CMPS-4490 Game Design Lab-1


Step 1:
Start by creating your semester directory structure on Odin.

Run the following script...


Step 2:
Do your work in your /4490/1 folder.

Start with the framework at:

Name your program /4490/1/game1.cpp on Odin.

Follow along with Gordon to modify the program.

Google search topic: linux console kbhit cboard

1. Bring in the kbhit function from the sample code.
   Look for post by itsme86.

   This function lets you receive keyboard input without pressing Enter.
   Just right for an action game.

2. Build the game functionality...

   Your game will ask the user to press a key, and continue pressing
   a key over and over.

   Your program will display the average time-span between key presses,
   in seconds.

   The player's goal is to get a display of exactly 1.0 seconds, and
   accomplish it in the fewest number of key-presses.

   The difficulty increases as the goal is set closer to exactly 1.0 seconds.

   Define a tolerance such as 0.05 or 0.001

   You may input a tolerance from the command-line.

3. Show an introduction screen.

4. Show the game in-progress.

5. Show a game-over screen with score.

Step 3:
When we finish the console program, we will begin working with
a 3D graphics framework. We will review the program together,
then you will have a few specific tasks to complete as homework.

Please get a copy of the directory containing the second part of lab-1.


Copy the files to your own 4490/1/fps/ Odin folder please.

It will produce the following scene.

Your job is to give a user the ability to move the camera
in a first-person perspective. Move the camera through the tube.

Current keyboard controls:
  movement      key
  ------------  ---------
  move up       up arrow
  move down     down arrow
  move left     left arrow
  move right    right arrow
  move forward  f
  move back     b

You may change the controls and even incorporate mouse control.

Your goal is the following camera control...

  1. Look to the left or right
  2. Look up or down
  3. Move up or down
  4. Move in the direction the camera is looking (forward or back)
  5. Move left/right in relation to where the camera is looking

We will discuss this in class and do some of the work together
on the big-screen.

You can create a camera class such as

class Camera {
    Vec position;
    Vec direction;
    Camera() {
        VecMake(0, 1, 8, position);
        VecMake(0, 0, -1, direction);
    void translate(float x, float y, float z) {
        position[0] += x;
        position[1] += y;
        position[2] += z;
    void lookLeftRight(float angle) {
        Matrix mat;
        Vec rot = {0.0, angle, 0.0};
        yy_transform(rot, mat);
        trans_vector(mat, direction, direction);
    void lookUpDown(float angle) {
        Matrix mat;
        Vec rot = {angle, 0.0, 0.0};
        yy_transform(rot, mat);
        trans_vector(mat, direction, direction);
    void moveLeftRight(float dist) {
        //get perpendicular vector to direction/up
        Vec left;
        VecCross(direction, up, left); 
        position[0] += left[0] * dist;
        position[1] += left[1] * dist;
        position[2] += left[2] * dist;
    void moveUpDown(float dist) {
        //just move straight up or down
        position[1] += dist;

Try to get freedom of movement similar to this...

Code needed:
To accomplish the look-up and look-down (pitch) camera control, you will need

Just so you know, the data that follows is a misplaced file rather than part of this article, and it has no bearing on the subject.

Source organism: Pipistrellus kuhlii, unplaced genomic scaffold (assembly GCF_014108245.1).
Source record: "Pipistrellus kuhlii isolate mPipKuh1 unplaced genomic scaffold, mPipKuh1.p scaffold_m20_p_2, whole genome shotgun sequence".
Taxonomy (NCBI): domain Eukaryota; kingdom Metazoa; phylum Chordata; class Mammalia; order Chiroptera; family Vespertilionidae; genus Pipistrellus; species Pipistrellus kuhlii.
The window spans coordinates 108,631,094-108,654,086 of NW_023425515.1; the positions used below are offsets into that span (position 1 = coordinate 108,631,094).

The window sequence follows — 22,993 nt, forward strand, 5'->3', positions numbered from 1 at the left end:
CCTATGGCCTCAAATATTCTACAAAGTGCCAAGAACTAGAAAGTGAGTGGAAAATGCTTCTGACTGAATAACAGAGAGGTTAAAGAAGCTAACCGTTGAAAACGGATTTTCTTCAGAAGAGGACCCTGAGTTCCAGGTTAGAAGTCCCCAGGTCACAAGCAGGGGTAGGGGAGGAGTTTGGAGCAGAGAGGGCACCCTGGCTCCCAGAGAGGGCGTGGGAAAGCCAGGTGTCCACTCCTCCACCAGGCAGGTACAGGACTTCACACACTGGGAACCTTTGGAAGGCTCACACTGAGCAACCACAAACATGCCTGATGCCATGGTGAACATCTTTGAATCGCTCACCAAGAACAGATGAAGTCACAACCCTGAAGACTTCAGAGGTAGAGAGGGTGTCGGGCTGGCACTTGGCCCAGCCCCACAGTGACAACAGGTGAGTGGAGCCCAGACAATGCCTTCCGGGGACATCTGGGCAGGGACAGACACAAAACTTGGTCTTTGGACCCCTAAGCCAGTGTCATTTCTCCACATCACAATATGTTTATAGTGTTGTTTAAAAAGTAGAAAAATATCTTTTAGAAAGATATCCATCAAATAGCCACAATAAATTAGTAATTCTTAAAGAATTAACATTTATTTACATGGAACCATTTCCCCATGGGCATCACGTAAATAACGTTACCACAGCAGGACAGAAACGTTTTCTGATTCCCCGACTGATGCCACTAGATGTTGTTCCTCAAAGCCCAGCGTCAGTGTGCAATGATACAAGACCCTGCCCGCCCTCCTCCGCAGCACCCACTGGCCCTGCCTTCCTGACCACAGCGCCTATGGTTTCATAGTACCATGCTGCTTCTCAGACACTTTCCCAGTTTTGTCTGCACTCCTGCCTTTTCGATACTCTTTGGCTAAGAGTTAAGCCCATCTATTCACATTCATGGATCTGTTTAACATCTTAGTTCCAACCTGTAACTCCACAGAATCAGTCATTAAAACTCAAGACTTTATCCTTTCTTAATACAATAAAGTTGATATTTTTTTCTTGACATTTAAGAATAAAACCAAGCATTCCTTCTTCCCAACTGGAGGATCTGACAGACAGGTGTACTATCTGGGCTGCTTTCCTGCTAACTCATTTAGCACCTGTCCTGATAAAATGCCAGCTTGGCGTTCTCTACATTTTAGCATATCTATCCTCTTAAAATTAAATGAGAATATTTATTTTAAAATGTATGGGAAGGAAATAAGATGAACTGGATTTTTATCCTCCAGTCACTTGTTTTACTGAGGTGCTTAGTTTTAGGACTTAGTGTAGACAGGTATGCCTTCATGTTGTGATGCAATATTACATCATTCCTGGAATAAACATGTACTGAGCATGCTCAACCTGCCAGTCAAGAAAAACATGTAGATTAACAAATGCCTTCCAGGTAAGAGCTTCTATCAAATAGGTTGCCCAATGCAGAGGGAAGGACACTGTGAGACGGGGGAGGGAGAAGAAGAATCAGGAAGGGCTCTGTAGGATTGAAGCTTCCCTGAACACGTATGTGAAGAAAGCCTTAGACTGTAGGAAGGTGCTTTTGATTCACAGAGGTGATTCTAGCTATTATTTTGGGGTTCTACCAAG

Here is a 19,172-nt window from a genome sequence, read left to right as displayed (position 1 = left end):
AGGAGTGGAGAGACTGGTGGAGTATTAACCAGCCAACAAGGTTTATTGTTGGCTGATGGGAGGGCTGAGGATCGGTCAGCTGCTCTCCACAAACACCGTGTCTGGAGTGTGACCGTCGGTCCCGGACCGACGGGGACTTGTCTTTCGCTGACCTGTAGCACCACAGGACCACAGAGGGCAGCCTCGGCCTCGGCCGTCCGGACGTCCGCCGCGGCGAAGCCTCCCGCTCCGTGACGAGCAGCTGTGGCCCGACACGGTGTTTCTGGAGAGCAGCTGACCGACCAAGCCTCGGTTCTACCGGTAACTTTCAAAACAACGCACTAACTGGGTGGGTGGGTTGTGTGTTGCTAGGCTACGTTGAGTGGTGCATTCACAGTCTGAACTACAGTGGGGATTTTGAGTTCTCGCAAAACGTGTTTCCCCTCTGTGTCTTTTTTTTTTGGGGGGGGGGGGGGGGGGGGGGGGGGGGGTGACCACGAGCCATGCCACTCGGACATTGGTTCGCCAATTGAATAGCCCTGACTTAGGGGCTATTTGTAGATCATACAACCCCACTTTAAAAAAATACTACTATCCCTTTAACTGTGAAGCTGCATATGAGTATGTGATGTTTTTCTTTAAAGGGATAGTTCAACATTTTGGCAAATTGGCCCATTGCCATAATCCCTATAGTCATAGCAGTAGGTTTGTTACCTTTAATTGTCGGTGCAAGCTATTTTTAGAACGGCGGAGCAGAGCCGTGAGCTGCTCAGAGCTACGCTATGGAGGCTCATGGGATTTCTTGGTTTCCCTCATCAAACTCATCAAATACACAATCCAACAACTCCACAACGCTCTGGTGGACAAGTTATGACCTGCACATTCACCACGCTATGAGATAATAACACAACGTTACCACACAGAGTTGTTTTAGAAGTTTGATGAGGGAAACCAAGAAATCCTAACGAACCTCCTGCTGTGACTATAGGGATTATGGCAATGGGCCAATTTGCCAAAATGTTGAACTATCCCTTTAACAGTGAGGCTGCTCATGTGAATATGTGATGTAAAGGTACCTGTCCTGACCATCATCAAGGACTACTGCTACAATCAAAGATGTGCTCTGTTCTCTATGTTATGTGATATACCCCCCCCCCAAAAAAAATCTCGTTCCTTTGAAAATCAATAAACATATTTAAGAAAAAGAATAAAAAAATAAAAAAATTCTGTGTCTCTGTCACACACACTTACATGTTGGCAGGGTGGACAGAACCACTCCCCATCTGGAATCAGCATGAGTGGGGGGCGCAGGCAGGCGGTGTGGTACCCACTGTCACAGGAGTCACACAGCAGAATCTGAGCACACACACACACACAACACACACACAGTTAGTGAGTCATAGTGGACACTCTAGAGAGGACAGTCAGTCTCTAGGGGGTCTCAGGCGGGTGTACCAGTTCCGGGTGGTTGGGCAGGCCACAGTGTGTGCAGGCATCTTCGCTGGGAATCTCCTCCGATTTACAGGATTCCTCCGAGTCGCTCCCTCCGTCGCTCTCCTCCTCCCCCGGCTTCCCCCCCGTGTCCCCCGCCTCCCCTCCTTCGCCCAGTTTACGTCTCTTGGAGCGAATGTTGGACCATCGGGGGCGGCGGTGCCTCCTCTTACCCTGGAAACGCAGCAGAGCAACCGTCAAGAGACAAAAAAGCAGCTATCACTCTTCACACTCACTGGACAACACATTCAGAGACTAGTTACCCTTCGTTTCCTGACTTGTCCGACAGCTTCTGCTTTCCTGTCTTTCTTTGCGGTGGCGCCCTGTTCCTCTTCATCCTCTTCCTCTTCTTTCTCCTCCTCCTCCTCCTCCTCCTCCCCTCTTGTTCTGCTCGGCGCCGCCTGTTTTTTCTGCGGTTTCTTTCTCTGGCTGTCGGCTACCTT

the following code segment.

The following function builds a rotation matrix, but it will rotate on any
axis given, not just x,y,z axis. Indicate an axis using a vector.

   X axis is { 1, 0, 0 }
   Y axis is { 0, 1, 0 }
   Z axis is { 0, 0, 1 }

Then use the matrix created to transform the camera direction using trans_vector.

This function was used in the animation to tilt the camera downward.

void matrixFromAxisAngle(const Vec v, Flt ang, Matrix m)
    // arguments
    // v   = vector indicating the axis
    // ang = amount of rotation
    // m   = matrix to be updated
    // This source was used during research...
    struct Axisangle {
        Flt angle;
        Flt x,y,z;
    } a1;
    a1.x = v[0];
    a1.y = v[1];
    a1.z = v[2];
    a1.angle = ang;
    Flt c = cos(a1.angle);
    Flt s = sin(a1.angle);
    Flt t = 1.0 - c;
    m[0][0] = c + a1.x * a1.x * t;
    m[1][1] = c + a1.y * a1.y * t;
    m[2][2] = c + a1.z * a1.z * t;
    Flt tmp1 = a1.x * a1.y * t;
    Flt tmp2 = a1.z * s;
    m[1][0] = tmp1 + tmp2;
    m[0][1] = tmp1 - tmp2;
    tmp1 = a1.x * a1.z * t;
    tmp2 = a1.y * s;
    m[2][0] = tmp1 - tmp2;
    m[0][2] = tmp1 + tmp2;
    tmp1 = a1.y * a1.z * t;
    tmp2 = a1.x * s;
    m[2][1] = tmp1 + tmp2;
    m[1][2] = tmp1 - tmp2;

void screenShot()
    //A capture of the OpenGL window client area.
    static int inc = 0;
    //Get pixels...
    unsigned char *data = new unsigned char [g.xres * g.yres * 3];
    glReadPixels(0, 0, g.xres, g.yres, GL_RGB, GL_UNSIGNED_BYTE, data);
    //Write a PPM file...
    char ts[256], tj[256];
    sprintf(ts, "./images/img%03i.ppm", inc);
    sprintf(tj, "./images/img%03i.jpg", inc);
    FILE *fpo = fopen(ts, "w");
    fprintf(fpo, "P6\n");
    fprintf(fpo, "%i %i\n", g.xres, g.yres);
    fprintf(fpo, "255\n");
    //Image is upside-down.
    //Go backwards a row at a time...
    unsigned char *p = data;
    p = p + ((g.yres-1) * g.xres * 3);
    unsigned char *start = p;
    for (int i=0; i<g.yres; i++) {
        for (int j=0; j<g.xres*3; j++) {
            fprintf(fpo, "%c", *p);
        start = start - (g.xres*3);
        p = start;
    delete [] data;
    char t2[256];
    sprintf(t2, "convert %s %s", ts, tj);

What to turn in...
Gordon will find your work out on Odin.